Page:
Third seed Henman was beaten 6-4, 6-4 by the Swede on Friday after being out-thought and said afterwards that he had lost because of his rigid adherence to a serve-volley game against one of tennis's best returners.
"I was disappointed with my performance, I never gave myself the opportunity to put pressure on him," said the 30-year-old, who has reached the semi-finals of the Wimbledon grasscourt grand slam four times.
"I do think there was a valuable lesson today. I haven't done a very good job of being as decisive with a game plan on grass as I have on other surfaces.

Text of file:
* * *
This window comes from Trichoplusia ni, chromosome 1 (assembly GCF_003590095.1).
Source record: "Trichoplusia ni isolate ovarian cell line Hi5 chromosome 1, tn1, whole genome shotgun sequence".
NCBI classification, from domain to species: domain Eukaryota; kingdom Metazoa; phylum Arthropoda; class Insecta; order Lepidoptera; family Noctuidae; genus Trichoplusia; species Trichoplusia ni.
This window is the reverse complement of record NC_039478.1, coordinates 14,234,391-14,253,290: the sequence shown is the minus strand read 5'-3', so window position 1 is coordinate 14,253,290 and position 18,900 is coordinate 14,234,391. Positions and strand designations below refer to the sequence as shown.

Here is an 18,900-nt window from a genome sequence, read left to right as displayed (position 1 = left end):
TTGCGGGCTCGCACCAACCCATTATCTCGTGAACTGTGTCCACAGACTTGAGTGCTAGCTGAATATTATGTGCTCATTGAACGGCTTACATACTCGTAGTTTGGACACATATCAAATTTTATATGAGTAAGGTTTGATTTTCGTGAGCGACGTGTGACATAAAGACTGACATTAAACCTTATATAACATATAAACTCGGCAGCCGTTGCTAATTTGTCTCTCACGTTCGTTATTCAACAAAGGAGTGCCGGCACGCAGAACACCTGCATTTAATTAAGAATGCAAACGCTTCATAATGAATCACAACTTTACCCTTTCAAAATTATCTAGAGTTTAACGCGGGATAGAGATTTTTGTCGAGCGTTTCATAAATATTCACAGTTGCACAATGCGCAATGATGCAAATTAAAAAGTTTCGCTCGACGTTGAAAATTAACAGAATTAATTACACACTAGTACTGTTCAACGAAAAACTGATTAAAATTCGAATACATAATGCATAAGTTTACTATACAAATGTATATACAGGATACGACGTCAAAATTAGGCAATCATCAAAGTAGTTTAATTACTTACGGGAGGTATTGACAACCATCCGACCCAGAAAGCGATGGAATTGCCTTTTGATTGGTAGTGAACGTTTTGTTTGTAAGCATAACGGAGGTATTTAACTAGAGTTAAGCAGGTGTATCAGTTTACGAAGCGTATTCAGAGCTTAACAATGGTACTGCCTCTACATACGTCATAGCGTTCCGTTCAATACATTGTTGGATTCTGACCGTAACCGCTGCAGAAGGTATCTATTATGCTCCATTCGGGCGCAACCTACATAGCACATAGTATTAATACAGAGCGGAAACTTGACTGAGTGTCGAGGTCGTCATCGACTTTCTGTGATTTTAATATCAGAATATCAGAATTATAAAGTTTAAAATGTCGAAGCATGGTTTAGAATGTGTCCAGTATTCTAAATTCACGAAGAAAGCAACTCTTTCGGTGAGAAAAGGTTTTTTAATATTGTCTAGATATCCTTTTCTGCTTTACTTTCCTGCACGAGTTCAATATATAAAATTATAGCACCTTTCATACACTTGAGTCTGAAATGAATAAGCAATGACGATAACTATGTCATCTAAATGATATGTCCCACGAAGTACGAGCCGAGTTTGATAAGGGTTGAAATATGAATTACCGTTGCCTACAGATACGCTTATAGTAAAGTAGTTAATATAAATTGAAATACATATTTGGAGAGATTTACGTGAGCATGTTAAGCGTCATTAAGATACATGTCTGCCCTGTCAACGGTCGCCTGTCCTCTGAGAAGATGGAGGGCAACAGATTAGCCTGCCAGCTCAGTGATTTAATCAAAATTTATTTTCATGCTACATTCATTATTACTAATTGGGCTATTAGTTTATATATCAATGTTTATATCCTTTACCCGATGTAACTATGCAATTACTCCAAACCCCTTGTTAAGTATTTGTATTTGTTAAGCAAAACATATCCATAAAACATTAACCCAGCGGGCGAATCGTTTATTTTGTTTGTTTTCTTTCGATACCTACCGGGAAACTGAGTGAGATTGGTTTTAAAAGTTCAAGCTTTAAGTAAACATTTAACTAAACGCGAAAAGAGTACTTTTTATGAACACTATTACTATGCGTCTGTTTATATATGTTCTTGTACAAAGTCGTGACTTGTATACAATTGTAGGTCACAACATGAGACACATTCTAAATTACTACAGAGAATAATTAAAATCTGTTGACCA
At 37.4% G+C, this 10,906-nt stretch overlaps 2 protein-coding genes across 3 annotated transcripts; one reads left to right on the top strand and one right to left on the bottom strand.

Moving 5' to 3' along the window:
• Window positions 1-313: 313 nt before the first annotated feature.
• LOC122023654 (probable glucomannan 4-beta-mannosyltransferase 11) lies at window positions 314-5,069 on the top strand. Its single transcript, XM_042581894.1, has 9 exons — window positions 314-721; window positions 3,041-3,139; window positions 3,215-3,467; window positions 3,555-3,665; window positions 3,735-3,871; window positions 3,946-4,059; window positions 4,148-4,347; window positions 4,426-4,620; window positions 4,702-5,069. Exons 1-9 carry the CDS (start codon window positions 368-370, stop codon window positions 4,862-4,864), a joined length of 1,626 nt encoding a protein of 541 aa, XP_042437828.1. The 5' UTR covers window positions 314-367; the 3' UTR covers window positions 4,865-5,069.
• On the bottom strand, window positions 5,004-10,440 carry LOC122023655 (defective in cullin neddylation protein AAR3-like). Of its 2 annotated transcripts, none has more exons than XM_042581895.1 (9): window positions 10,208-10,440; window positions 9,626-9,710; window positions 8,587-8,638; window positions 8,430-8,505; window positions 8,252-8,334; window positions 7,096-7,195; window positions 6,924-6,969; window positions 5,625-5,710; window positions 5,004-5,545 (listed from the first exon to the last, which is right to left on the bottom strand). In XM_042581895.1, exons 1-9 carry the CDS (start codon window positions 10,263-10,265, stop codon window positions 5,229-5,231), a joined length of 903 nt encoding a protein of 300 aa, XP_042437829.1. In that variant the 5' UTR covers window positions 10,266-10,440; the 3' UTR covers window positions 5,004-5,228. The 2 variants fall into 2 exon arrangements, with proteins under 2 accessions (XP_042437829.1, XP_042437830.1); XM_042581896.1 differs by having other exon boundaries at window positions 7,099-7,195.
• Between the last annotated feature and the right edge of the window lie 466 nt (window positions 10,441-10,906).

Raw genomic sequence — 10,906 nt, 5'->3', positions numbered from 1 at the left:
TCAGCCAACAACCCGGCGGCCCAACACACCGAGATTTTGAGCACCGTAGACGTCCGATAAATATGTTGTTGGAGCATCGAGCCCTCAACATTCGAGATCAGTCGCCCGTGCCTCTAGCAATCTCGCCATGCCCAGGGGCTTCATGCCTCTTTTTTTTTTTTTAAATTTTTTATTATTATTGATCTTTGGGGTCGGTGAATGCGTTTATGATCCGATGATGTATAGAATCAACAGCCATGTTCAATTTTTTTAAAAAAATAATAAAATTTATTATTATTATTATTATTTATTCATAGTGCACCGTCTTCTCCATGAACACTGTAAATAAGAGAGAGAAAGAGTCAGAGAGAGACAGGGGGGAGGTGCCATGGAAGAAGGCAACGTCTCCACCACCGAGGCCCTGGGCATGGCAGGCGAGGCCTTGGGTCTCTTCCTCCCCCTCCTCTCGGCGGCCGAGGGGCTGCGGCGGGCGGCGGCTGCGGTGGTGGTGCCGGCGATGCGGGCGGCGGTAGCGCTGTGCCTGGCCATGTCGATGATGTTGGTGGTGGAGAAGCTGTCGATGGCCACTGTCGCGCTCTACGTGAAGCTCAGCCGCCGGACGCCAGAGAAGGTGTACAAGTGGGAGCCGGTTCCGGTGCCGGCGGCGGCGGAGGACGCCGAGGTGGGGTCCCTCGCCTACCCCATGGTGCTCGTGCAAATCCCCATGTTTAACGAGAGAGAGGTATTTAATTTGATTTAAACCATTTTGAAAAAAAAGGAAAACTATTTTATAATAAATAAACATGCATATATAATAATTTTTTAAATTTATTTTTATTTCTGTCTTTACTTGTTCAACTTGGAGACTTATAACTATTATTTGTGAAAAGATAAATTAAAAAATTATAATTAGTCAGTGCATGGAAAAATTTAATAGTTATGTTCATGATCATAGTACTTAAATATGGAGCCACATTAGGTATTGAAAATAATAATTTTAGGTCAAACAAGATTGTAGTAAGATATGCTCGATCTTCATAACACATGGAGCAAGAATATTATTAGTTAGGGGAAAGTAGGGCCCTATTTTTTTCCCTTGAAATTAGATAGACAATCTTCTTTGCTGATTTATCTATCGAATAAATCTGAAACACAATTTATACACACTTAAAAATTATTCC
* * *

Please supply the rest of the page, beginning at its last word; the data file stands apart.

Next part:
"That's something I'll take on board and make damn sure that I do a better job of it at Wimbledon.
"It (serve-volleying) is a mindset that's probably been ingrained about grasscourt tennis having watched it and played it so long.
"I have options to my game and if I'm honest I don't use them as well on grass as on other surfaces."
The Wimbledon grasscourt grand slam starts on June 20 and Henman will once again shoulder British hopes of a first homegrown men's champion since 1936.
Last year he reached the semi-finals of both the French and U.S. Opens, played on clay and hardcourt respectively.
"If I can do it (adapt) on a clay court as I have then it should be a lot easier to do it on this surface," he concluded.